Mazdas’s Inaugural Ice Academy afforded journalists the opportunity to test drive the newest Miata MX-5, CX-3 and CX-5 on ice and snow. Despite frigid conditions (and hanging out in a yurt), the academy was a success, and I walked away with a new appreciation for the differences in car and tire technology.
Mazda vehicles provided an impressive level of driver confidence. Thanks in large part to Mazda’s Active Torque Split All-Wheel Drive System. The system instantly adjusts power between the front and rear axles allowing the vehicle to take advantage of available traction as it’s needed. All cars were on Bidgestone Blizzak winter tires. To demonstrate the advantages of a winter tire, I drove a CX-3 equipped with summer tires, then all-season, and finally winter. The differences in traction and stopping power were drastic with the winter tires providing a significantly greater amount of both.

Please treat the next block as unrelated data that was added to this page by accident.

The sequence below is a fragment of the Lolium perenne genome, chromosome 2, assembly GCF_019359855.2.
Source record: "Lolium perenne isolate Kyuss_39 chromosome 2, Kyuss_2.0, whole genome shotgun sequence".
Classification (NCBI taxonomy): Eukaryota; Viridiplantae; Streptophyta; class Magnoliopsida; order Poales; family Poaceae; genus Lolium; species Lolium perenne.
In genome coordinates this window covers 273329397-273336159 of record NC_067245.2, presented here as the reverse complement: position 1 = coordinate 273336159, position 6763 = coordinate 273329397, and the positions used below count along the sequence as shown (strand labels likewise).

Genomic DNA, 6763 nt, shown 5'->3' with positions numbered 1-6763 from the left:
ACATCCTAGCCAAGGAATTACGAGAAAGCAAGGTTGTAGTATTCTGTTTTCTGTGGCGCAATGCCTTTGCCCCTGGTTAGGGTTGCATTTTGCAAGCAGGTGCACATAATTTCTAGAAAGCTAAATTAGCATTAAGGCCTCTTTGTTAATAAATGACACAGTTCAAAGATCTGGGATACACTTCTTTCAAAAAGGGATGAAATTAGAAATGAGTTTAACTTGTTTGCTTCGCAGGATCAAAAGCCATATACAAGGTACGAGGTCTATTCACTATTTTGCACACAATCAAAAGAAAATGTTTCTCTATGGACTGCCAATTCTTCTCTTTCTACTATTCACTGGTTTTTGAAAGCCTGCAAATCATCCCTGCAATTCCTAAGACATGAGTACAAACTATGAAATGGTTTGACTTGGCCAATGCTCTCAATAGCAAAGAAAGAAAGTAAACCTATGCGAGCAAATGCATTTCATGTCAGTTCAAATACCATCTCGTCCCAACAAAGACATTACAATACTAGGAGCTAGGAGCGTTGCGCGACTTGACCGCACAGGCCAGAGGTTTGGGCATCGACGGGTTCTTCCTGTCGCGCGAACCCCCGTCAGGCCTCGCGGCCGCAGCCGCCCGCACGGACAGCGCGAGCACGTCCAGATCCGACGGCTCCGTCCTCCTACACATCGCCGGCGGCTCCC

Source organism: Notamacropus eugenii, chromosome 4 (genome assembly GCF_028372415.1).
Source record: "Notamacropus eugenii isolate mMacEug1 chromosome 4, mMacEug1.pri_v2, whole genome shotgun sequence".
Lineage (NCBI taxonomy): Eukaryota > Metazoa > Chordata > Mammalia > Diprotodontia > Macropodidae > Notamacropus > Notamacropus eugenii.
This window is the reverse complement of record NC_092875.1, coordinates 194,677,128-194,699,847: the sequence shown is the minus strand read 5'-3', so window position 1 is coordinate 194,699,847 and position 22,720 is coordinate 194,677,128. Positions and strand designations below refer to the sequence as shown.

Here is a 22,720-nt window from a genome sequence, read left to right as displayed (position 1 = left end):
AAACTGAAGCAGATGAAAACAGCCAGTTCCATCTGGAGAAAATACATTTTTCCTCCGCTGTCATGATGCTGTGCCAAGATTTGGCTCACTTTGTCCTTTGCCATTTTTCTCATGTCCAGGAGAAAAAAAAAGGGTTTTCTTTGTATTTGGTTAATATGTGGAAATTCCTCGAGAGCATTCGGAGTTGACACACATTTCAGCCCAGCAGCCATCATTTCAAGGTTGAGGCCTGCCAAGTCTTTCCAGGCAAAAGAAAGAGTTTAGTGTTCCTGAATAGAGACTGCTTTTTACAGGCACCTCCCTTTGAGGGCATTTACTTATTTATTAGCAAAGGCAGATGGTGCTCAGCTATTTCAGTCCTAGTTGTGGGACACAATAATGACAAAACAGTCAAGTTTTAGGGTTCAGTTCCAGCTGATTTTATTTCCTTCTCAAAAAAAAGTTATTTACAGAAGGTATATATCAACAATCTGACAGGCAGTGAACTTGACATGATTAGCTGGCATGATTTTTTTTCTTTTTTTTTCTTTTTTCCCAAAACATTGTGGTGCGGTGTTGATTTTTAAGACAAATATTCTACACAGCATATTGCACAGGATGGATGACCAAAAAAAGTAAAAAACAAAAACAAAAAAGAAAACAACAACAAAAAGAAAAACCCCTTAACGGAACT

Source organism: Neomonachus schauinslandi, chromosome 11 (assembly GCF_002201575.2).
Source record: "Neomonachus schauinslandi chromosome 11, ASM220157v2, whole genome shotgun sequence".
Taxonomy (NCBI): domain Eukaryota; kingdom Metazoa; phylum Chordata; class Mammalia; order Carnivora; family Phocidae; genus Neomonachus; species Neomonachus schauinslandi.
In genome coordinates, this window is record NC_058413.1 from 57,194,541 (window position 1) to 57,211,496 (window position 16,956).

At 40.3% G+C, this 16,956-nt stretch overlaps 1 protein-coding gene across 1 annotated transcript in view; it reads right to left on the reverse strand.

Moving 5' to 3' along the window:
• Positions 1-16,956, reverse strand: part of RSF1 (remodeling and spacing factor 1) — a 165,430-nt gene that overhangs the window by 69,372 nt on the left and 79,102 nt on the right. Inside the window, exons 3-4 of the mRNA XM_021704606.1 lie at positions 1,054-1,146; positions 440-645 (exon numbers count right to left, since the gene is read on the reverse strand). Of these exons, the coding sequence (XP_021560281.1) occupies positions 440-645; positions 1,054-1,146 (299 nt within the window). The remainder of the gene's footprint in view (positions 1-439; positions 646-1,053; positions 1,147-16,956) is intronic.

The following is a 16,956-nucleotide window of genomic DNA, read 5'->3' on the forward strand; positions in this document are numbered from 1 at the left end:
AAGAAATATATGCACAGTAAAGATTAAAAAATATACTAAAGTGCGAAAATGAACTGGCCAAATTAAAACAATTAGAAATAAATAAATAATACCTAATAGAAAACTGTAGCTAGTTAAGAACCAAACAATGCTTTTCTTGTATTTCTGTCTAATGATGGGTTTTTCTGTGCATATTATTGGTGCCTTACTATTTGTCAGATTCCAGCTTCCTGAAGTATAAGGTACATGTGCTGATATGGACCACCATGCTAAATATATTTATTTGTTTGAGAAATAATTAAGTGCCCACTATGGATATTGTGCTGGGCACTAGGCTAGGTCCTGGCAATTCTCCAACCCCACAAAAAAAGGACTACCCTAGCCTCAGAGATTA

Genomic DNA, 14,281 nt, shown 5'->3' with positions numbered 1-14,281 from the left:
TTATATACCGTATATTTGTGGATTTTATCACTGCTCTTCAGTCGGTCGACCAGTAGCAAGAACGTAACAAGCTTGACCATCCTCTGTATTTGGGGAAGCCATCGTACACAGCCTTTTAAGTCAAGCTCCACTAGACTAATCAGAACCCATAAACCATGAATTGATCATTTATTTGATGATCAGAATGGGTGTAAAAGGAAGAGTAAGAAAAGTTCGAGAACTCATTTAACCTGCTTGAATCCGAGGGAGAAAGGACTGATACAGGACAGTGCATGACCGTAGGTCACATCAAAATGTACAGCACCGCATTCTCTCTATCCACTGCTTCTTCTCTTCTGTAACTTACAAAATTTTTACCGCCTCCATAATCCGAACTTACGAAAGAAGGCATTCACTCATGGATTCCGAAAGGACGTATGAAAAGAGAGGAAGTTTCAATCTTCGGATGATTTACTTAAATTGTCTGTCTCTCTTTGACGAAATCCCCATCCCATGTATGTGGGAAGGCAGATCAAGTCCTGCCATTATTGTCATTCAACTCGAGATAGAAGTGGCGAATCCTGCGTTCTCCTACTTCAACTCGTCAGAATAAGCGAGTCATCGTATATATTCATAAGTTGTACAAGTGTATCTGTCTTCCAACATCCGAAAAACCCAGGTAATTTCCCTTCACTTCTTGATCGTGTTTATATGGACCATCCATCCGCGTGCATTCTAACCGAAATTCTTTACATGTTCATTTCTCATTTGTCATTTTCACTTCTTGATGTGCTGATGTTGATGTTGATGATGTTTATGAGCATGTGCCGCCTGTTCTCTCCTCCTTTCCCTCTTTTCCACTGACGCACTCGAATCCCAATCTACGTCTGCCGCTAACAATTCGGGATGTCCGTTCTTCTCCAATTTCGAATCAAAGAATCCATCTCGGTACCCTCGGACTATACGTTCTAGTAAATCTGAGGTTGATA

Mazda designs all of their vehicles from a driver first perspective (a point of emphasis throughout the academy). All driver assist technology is engineered to assist when driver talent fails and this is apparent from behind the wheel. When driving in less than ideal conditions, your vehicle needs the right technology to keep you on the road, and after walking away from the Ice Academy in one piece, I’m a living example that Mazda provides that technology.
Here’s a look inside the first Mazda Ice Academy.